Tall Tale Four - “You Need to Be Cheaper than Your Competition”
Hooey! Horse Pucky! This has to be the most asinine statement to ever come out of anyone’s mouth. If you believe this nonsense then please just start writing us checks for a hefty part of your profits, because that’s what you are essentially doing.
Do you have a “George Costanza” wallet that’s obscenely thick because it’s stuffed with fifties? Do you use hundred dollar bills as fire fodder? Are you in the business of giving people ridiculous deals because you have more money than you know what to do with?
If the answer to these questions is yes then stop reading. This doesn’t apply to you.
Ahhh…still here? Figured that much - keep reading!
Let’s debunk this Tall Tale in stages.
Why can’t this be true?
If this were a true statement it would mean that people made buying decisions based on price.
BUZZZZ, wrong answer.
Never has any living human being ever made a buying decision based on price alone.
So, it’s a combination of things right?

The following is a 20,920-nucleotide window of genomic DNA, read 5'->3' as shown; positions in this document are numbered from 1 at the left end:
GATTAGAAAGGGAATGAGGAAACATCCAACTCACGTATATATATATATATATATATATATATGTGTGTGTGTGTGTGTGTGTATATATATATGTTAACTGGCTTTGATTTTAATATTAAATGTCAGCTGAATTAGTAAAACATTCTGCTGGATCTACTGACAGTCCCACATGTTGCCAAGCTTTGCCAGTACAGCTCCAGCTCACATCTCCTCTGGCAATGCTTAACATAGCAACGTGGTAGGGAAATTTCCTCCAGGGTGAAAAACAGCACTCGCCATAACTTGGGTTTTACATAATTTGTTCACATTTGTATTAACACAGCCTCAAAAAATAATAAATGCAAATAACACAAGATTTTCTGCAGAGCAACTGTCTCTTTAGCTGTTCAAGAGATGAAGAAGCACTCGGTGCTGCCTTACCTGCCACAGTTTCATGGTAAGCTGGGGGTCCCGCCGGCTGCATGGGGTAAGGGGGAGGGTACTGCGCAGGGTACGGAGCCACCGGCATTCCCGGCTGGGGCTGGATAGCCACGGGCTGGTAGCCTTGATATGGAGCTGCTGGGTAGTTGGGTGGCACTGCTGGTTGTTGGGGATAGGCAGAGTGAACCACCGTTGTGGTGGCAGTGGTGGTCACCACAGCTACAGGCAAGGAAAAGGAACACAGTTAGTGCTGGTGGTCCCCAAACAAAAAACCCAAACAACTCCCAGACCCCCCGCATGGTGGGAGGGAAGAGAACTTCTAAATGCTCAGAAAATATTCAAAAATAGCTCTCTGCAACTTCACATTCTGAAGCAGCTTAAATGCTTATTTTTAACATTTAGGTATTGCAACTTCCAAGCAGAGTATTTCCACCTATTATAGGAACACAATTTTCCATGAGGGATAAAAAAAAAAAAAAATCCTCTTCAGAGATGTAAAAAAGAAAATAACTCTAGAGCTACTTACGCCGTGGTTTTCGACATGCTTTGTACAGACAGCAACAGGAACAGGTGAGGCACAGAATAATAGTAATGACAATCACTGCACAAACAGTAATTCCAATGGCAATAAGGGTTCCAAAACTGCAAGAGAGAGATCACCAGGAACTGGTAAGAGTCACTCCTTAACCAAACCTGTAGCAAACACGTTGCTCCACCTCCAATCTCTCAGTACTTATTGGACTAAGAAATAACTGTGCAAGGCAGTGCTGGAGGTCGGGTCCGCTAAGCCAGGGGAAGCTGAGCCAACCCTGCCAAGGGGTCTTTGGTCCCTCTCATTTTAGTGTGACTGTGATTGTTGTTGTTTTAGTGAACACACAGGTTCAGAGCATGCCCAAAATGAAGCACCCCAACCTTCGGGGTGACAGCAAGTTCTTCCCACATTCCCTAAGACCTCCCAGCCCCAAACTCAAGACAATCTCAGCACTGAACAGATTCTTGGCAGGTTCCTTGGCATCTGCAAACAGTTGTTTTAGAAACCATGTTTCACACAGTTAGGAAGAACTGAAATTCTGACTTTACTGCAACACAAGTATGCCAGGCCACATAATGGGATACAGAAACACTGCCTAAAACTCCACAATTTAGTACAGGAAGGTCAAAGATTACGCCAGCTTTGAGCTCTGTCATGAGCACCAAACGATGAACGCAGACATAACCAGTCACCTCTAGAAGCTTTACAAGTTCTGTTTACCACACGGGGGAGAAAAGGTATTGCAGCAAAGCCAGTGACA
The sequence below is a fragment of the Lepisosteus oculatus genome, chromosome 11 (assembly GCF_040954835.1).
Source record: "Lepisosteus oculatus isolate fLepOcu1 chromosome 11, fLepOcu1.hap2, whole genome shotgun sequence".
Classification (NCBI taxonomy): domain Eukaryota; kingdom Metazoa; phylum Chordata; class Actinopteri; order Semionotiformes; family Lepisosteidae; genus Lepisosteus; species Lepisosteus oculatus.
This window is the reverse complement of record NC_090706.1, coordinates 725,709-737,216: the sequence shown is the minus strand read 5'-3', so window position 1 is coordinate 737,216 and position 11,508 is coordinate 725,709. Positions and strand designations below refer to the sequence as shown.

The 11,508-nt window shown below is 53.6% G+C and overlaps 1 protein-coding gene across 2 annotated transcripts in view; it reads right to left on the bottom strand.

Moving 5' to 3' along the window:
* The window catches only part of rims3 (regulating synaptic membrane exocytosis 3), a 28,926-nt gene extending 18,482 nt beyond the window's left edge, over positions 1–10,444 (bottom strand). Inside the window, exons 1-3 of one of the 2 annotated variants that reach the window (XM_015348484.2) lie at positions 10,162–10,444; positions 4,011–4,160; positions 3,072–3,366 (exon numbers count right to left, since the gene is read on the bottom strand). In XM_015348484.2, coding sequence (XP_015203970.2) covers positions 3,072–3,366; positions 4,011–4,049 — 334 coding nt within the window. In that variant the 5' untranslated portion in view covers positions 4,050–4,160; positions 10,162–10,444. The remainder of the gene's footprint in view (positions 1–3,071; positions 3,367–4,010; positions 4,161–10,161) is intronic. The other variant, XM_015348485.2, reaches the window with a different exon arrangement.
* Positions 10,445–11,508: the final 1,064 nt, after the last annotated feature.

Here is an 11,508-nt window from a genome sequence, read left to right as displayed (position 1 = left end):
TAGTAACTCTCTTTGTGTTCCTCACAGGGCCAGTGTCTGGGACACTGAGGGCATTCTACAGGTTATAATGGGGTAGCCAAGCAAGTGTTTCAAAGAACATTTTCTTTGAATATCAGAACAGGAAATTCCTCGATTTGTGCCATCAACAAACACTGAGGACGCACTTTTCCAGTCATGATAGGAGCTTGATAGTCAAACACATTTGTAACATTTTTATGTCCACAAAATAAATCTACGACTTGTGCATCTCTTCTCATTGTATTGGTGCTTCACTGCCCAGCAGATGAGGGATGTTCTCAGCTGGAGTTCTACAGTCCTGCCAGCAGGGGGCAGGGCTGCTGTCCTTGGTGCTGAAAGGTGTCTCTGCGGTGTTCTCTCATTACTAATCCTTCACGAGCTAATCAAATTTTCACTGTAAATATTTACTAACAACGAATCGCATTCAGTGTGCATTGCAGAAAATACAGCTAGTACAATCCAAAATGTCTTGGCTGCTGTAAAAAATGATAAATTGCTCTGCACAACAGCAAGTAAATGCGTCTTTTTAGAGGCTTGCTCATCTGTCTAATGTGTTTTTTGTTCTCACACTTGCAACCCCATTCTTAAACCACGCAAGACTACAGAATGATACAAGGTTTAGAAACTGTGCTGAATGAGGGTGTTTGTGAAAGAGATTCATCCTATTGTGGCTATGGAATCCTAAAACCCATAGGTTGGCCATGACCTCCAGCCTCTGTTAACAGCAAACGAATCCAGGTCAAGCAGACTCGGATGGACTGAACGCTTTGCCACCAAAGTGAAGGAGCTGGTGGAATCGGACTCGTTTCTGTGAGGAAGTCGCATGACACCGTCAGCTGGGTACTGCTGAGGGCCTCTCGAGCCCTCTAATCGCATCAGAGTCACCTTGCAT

Like price and advertising? You have the lowest price and you’ve gotten it out in front on as many people as possible, right? We think you can guess where this is going.
BUZZZZZZ, wrong again!
People don’t buy because of price and they don’t buy because of advertising. They buy because they are emotionally attached to the product, service or company.
They buy because you or your offering promises to affect them at some level of Maslow’s Hierarchy of Needs. This statement is so significant that it bears repeating. People make buying decision solely based on their emotions and Hierarchy of Needs! Yell that from the highest mountain top.
There’s a rather academic book by a gentlemen named S.I. Hayakawa entitled “Language in Thought and Action.” In this text, old S.I. discusses this concept in detail. Specifically, how language is most effective when geared toward these needs.
Survival, safety, belonging, esteem and self actualization. These are the needs I’m talking about.